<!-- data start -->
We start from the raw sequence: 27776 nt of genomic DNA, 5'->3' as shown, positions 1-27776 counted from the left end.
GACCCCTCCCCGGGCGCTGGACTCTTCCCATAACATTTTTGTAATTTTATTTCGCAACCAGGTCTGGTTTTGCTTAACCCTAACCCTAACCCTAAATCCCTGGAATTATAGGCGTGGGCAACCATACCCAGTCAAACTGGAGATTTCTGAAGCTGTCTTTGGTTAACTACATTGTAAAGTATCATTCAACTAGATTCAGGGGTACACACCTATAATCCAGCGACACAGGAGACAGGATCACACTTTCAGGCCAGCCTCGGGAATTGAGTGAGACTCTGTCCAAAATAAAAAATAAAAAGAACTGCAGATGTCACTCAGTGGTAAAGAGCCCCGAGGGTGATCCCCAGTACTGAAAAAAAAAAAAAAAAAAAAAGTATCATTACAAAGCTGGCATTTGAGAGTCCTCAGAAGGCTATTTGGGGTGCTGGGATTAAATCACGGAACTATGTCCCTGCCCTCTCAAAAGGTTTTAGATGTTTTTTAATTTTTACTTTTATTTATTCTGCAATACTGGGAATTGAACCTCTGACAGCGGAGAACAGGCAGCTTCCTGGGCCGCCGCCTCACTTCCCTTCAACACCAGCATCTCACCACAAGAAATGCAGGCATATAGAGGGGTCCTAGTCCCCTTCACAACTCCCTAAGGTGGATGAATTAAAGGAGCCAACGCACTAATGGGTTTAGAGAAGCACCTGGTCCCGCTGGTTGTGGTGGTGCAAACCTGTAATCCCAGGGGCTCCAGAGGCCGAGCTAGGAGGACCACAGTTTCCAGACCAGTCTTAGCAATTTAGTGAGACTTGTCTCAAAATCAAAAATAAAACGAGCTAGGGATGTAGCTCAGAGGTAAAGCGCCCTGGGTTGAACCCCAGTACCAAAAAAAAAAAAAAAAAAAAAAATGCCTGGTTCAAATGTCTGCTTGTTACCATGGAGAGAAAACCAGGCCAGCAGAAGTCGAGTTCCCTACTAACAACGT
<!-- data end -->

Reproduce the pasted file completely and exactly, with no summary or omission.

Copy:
We start from the raw sequence: 27776 nt of genomic DNA, 5'->3' as shown, positions 1-27776 counted from the left end.
GACCCCTCCCCGGGCGCTGGACTCTTCCCATAACATTTTTGTAATTTTATTTCGCAACCAGGTCTGGTTTTGCTTAACCCTAACCCTAACCCTAAATCCCTGGAATTATAGGCGTGGGCAACCATACCCAGTCAAACTGGAGATTTCTGAAGCTGTCTTTGGTTAACTACATTGTAAAGTATCATTCAACTAGATTCAGGGGTACACACCTATAATCCAGCGACACAGGAGACAGGATCACACTTTCAGGCCAGCCTCGGGAATTGAGTGAGACTCTGTCCAAAATAAAAAATAAAAAGAACTGCAGATGTCACTCAGTGGTAAAGAGCCCCGAGGGTGATCCCCAGTACTGAAAAAAAAAAAAAAAAAAAAAGTATCATTACAAAGCTGGCATTTGAGAGTCCTCAGAAGGCTATTTGGGGTGCTGGGATTAAATCACGGAACTATGTCCCTGCCCTCTCAAAAGGTTTTAGATGTTTTTTAATTTTTACTTTTATTTATTCTGCAATACTGGGAATTGAACCTCTGACAGCGGAGAACAGGCAGCTTCCTGGGCCGCCGCCTCACTTCCCTTCAACACCAGCATCTCACCACAAGAAATGCAGGCATATAGAGGGGTCCTAGTCCCCTTCACAACTCCCTAAGGTGGATGAATTAAAGGAGCCAACGCACTAATGGGTTTAGAGAAGCACCTGGTCCCGCTGGTTGTGGTGGTGCAAACCTGTAATCCCAGGGGCTCCAGAGGCCGAGCTAGGAGGACCACAGTTTCCAGACCAGTCTTAGCAATTTAGTGAGACTTGTCTCAAAATCAAAAATAAAACGAGCTAGGGATGTAGCTCAGAGGTAAAGCGCCCTGGGTTGAACCCCAGTACCAAAAAAAAAAAAAAAAAAAAAAATGCCTGGTTCAAATGTCTGCTTGTTACCATGGAGAGAAAACCAGGCCAGCAGAAGTCGAGTTCCCTACTAACAACGT